Putting our best biofuel forward

Dan Grech Mar 5, 2007

TEXT OF STORY

SCOTT JAGOW: Ever since his State of the Union speech, President Bush has been pushing the ethanol thing pretty hard. He’s visited biofuel labs. He hosted a car demonstration at the White House. And this week, he heads for Brazil, the ethanol capital of the world. From the Americas Desk at WLRN, Dan Grech reports.


DAN GRECH: The U.S. and Brazil are the world’s two largest ethanol producers, and together they’re hoping to usher in a new era of ethanol diplomacy, capable of countering the oil cartel.

Journalist David Adams writes a blog on alternative energy called The Fueling Station.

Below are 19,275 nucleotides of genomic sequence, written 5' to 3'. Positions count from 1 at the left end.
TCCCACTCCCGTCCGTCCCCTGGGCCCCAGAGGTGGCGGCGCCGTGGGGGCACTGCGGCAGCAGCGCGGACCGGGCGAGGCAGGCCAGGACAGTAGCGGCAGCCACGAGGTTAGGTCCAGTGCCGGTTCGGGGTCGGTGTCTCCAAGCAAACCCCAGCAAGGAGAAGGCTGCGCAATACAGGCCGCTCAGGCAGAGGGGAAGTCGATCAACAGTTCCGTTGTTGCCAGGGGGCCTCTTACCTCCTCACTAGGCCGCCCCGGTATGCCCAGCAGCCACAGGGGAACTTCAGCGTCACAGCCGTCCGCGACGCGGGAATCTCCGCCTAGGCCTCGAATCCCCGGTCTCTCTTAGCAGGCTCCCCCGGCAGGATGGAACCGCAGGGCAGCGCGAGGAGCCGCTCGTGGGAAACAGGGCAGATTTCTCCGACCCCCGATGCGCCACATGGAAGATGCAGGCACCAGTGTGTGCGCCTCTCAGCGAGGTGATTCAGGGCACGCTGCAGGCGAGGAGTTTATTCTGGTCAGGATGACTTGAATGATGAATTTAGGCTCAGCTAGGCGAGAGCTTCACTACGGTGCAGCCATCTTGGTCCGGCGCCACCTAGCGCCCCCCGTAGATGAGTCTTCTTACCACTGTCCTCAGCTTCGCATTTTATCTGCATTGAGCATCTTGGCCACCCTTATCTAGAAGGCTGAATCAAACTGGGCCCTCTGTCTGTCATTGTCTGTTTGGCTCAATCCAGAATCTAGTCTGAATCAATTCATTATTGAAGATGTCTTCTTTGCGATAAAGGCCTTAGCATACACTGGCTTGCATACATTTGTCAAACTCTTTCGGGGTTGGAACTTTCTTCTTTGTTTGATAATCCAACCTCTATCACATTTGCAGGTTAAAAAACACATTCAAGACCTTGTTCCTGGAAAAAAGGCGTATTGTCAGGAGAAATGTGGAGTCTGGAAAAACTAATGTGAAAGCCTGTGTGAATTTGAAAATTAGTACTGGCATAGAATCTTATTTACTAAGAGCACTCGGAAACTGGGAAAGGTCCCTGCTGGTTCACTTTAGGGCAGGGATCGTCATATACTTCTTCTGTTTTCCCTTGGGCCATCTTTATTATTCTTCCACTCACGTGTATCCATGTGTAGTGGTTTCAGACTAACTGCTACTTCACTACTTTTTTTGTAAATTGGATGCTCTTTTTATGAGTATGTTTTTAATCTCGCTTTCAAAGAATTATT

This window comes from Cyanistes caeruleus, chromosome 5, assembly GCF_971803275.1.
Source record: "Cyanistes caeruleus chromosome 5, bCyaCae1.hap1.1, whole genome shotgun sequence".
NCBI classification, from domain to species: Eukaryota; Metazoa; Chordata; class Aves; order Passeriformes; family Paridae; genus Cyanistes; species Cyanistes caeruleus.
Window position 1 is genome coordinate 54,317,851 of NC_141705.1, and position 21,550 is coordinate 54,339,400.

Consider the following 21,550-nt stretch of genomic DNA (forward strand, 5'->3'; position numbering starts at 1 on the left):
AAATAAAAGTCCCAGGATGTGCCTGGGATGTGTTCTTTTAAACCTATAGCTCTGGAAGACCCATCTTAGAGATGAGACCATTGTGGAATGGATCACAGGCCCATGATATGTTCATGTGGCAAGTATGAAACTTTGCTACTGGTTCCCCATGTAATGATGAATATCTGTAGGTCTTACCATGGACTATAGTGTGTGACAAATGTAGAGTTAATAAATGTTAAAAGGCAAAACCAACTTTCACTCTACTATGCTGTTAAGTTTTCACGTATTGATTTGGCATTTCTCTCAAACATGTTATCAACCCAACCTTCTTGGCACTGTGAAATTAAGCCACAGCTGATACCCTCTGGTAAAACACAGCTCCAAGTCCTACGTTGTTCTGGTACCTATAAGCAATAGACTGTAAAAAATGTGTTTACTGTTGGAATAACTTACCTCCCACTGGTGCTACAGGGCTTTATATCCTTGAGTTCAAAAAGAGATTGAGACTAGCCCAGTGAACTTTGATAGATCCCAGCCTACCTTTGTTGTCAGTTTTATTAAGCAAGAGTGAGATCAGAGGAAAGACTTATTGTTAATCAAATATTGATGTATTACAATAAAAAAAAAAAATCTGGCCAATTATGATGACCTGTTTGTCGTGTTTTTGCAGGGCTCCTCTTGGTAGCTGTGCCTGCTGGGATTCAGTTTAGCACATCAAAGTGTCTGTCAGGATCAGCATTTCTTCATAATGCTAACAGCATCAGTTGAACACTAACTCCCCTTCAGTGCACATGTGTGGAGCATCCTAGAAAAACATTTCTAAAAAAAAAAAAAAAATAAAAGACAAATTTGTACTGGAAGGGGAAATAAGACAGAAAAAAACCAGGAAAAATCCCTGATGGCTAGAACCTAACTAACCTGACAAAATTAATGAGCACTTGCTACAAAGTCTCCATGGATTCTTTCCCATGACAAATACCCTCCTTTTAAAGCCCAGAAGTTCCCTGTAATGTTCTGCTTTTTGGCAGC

DAVID ADAMS: Brazil and the United States would like to make ethanol like gasoline. They want the whole world to understand what ethanol is, what its value is and how it should be traded.

Brazil, along with countries in the Caribbean and Central America, make ethanol from sugar.

It’s cheaper than the corn-based ethanol made in the U.S., but the U.S. imposes a 54-cent tariff on Brazilian ethanol.

President Bush and Brazilian President Luiz Inacio Lula da Silva are expected to ink a biofuels cooperation agreement during a second meeting at the end of March.

I’m Dan Grech for Marketplace.

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